Monday, July 26, 2010

commingling flesh & Irigaray's kiss

Speak, all the same. It’s our good fortune that your language isn’t formed of a single thread, a single strand or pattern. It comes from everywhere at once. You touch me all over at the same time. In all senses. Why only one song, one speech, one text at a time? To seduce, to satisfy, to fill one of my ‘holes’? With you, I don’t have any. We are not lacks, voids awaiting sustenance, plenitude, fulfillment from the other. By our lips we are women: this does not mean that we are focused on consuming, consummation, fulfillment.

Kiss me. Two lips kissing two lips: openness is ours again. Our ‘world.’ And the passage from the inside out, from the outside in, the passage between us, is limitless. Without end. No knot or loop, no mouth ever stops our exchanges… Are we unsatisfied? Yes, if that means we are never finished. If our pleasure consists in moving, being moved, endlessly. Always is motion: openness is never spent nor sated.

No surface holds. No figure, line, or point remains. No ground subsists. But no abyss, either. Depth, for us, is not a chasm. Without a solid crust, there is no precipice. Our depth is the thickness of our body, our all touching itself. Where top and bottom, inside and outside, in front and behind, above and below are not separated, remote, out of touch. Our all intermingled. Without breaks or gaps. (Luce Irigaray, This Sex Which Is Not One, 209, 210, 213)

I'm out of my depth when it comes to the scholarly reception of Irigaray, or even the Merleau-Ponty bidness' reception of her. I know when I last read her critique of him in An Ethics Of Sexual Difference that I thought hers was a strained, strategic, unfair interpretation. But who cares?

I like these descriptions to a point. I was a little surprised that some of my language echoed hers to a degree. I'm not certain we mean the same things by it. I do think the note about being unsatisfied lines up interestingly with Barbaras' notion that flesh is always disappointed. There's a subtle difference in trajectory and tone in these accounts, and between them and mine, that I hope to work out usefully to understand what I mean better.

I like Irigaray's account of depth, thickness, and touching. It seems right to me because I believe in the "Whose leg is that?" phenomenon. Under what Marion called the "erotic reduction," that is, the setting aside of the mundane approach to the world that happens in erotic sensation, I believe we do lose track of "I" and "you," of distinct, separate identities and selves. (Obviously, this can be interrupted by the mundane; but it can also interrupt the mundane.)

In contrast with Barbaras' account, I think Irigaray is emphasizing the primacy of depth and thickness as lacking (numerical) specificity, or even differentiated subjectivity. I mean this as an emphasis, and the primacy as the originary point for intersubjectivity. Just a shade more than Barbaras, Irigaray seems to be saying that "we" (who aren't yet even differentiated as "we") are gapless flesh, flesh without holes to fill. Whereas, Barbaras' account of disappointment of desire seems to me to emphasize a movement of rejoining flesh to flesh.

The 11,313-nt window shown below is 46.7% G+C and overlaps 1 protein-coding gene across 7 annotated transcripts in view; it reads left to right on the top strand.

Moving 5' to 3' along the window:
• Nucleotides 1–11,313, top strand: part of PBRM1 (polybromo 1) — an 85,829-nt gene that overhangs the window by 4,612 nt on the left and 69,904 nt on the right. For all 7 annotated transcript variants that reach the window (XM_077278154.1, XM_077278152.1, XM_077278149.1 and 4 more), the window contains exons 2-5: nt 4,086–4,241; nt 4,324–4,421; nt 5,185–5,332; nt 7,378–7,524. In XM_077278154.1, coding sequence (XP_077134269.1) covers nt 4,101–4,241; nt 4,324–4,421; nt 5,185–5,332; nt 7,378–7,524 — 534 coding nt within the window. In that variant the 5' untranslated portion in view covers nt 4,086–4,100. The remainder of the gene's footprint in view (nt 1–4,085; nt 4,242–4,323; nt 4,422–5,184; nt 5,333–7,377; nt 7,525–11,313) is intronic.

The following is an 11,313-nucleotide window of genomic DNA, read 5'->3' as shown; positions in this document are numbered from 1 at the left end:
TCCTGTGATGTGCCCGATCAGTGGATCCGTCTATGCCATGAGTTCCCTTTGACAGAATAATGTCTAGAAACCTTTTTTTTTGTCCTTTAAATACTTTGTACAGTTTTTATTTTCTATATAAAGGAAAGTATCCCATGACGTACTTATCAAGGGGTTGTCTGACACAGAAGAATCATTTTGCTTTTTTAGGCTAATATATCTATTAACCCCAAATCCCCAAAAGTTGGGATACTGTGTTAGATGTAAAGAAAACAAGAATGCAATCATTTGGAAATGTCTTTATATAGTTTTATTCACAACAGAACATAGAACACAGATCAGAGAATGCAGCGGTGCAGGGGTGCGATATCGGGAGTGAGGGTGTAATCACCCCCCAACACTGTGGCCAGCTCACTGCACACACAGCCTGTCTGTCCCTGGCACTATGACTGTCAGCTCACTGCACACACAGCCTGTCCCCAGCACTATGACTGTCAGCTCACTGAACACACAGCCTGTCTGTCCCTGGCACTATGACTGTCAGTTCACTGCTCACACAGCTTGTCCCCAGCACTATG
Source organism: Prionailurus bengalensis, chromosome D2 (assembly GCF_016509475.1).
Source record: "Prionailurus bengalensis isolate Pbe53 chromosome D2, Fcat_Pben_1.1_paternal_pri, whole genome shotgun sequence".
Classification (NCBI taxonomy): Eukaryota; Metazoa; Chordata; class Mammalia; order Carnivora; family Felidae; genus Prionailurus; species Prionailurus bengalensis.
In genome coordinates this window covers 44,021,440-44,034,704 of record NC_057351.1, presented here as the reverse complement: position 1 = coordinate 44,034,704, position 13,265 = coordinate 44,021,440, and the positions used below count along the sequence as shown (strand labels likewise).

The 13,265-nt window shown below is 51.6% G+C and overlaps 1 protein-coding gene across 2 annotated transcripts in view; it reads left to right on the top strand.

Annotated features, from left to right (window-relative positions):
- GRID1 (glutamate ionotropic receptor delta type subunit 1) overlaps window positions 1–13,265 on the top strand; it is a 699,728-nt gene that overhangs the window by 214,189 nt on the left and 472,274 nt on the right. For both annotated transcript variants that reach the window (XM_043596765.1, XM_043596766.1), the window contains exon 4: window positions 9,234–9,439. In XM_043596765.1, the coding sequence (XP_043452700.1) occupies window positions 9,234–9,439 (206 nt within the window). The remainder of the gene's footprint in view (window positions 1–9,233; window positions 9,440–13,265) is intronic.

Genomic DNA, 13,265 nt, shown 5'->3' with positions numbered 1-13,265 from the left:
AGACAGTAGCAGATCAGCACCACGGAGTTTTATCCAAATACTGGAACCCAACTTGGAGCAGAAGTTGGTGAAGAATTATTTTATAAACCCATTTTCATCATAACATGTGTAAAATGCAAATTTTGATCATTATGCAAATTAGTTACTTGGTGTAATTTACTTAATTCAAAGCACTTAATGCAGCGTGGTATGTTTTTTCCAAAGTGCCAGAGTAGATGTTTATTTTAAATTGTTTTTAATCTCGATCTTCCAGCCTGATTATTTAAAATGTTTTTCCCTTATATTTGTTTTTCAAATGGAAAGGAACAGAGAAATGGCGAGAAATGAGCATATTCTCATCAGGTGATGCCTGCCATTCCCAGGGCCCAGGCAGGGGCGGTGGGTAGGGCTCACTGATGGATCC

I think there's something to both of these. "Who moves whom?" and "who moves in whom", questions I asked as a way to get at this before, are somewhere between these two accounts. Because I don't know if Irigaray is being entirely straightforward in her description, I don't know if she really means what seems to be undifferentiated flesh. If so, though, I think that's wrong on one level.

In those very key moments, in the advent of erotic commingling, "I" and "you" may disappear, and all the rest of the world may disappear, and there may be no "things" at all, just flesh, just depth and thickness, but depth and thickness are also scent and taste and... differentiation. There are penetrations and interpenetrations and grasps and being-grasped, and there is moving and pulsing of flesh with/on/into flesh. Not any longer exactly "my" or "your" flesh (I think that's not ultimately gonna mean anything), and not any longer exactly "leg" or "hand," but flesh intermingling with flesh is still differentiating. Above and below, in front and behind may not be separated, I agree, but they're still differentiated, and that differentiation is how erotic sensation is erotic.

In sensation, in subjection, in erotic commingling of flesh, we reach/are reached, we touch/are touched, smell/are smelled, taste/are tasted, penetrate/are penetrated by differentiating moving flesh, flesh that belongs to this intermingling first and foremost, whose advent precisely is this intermingling. Where are "you" or "me" in this? We're not yet, or not there right now. We're tied up at the moment. But that's something I have to account for yet.

Returning to our senses, we find that you're still you and I'm still me, or else, we separate our "selves" again into distinct subjectivities - as we tend to assume, in the natural attitude. For one thing, we begin again to speak of other things, and to speak as if those other things mattered. And they do, now, once again, crawling back into the "real" world of our intrinsic and imposed relevances, blinking and adjusting our eyesight, a little surprised or bemused to find an "I" there who has things to do, or a cramp. Where did this "I" come from? Why does it have to deal with these other things?

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